Teaching Online During a Crisis: Danger and Opportunity Ahead

When John F. Kennedy was on the campaign trail, he was fond of pointing out that the Chinese symbol for crisis is a combination of the words for danger and opportunity. In reflecting on the coronavirus crisis and its impact of American public education, let’s first honor the flood of complicated feelings that educators themselves are experiencing and perhaps feeling overwhelmed by: fear, sadness, anger, helplessness, distractibility, and most of all, uncertainty.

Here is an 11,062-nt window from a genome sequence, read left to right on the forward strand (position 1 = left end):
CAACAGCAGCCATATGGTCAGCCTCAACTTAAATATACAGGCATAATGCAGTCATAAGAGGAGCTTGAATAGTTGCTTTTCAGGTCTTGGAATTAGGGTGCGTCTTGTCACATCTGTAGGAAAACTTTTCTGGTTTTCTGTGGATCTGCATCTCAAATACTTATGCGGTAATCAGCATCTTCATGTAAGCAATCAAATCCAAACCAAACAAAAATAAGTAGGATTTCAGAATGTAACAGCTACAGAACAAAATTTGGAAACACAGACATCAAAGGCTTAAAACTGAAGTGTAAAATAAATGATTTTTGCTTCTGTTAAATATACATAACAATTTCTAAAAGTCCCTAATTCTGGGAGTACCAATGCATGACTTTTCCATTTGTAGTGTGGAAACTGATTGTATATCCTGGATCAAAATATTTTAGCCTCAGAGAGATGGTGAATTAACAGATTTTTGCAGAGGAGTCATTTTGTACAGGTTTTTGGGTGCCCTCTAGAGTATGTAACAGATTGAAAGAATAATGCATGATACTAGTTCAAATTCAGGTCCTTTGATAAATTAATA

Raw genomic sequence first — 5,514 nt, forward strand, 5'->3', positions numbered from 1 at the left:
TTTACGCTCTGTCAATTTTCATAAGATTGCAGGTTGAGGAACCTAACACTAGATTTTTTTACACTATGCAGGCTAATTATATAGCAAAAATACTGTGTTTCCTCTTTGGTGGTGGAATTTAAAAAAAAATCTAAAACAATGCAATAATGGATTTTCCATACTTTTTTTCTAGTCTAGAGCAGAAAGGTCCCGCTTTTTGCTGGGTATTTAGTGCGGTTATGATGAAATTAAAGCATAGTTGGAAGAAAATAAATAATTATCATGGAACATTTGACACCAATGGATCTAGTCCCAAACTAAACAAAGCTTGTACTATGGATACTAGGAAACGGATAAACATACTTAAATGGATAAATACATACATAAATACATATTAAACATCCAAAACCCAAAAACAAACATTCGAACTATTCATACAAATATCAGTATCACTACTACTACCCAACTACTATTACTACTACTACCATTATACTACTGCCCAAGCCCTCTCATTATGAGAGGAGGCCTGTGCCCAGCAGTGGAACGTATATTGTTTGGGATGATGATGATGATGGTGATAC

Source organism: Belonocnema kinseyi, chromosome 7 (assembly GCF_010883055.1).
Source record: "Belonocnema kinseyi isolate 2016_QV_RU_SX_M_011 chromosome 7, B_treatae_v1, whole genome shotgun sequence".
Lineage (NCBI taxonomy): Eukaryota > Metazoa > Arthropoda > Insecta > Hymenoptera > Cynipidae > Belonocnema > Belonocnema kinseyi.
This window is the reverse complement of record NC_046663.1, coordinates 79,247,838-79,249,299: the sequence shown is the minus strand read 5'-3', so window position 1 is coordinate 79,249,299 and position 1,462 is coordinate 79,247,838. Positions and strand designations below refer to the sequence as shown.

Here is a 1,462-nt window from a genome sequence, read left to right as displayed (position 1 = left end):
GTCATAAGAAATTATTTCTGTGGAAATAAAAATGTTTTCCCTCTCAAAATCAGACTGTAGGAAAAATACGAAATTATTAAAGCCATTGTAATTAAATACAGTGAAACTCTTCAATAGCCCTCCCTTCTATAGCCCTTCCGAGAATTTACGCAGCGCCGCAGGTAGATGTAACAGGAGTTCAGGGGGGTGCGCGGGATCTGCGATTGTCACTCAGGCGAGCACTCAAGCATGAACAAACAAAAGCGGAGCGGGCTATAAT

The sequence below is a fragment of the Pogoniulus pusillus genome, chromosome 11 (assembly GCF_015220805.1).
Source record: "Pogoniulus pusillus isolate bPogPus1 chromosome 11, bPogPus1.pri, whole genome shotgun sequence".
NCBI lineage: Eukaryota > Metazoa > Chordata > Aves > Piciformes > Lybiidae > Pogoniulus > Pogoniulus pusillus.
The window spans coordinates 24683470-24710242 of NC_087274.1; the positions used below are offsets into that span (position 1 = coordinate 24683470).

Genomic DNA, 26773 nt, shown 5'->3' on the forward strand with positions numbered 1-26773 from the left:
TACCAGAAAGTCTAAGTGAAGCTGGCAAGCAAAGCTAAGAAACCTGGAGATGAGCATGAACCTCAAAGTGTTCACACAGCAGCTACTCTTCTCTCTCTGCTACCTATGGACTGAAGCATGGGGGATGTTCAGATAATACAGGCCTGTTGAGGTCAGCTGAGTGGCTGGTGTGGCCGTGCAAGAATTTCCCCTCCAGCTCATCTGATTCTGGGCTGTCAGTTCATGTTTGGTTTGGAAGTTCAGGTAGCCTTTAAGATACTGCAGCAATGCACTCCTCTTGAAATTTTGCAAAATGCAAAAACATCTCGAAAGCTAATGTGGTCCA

In juggling family needs and work expectations, everyone is feeling the anxiety that comes from a most unusual emergency. Nothing is the same as it was. Our relationships with family, friends, co-workers and students have all been disrupted by the self-isolation that is occurring around the country and around the world. The climbing infection and death rates can’t help but make everyone more than a little edgy, depressed, and fearful. As many states move public education online, there’s never been a greater learning curve for educators and school leaders who now must embrace a full-fledged focus on online learning.

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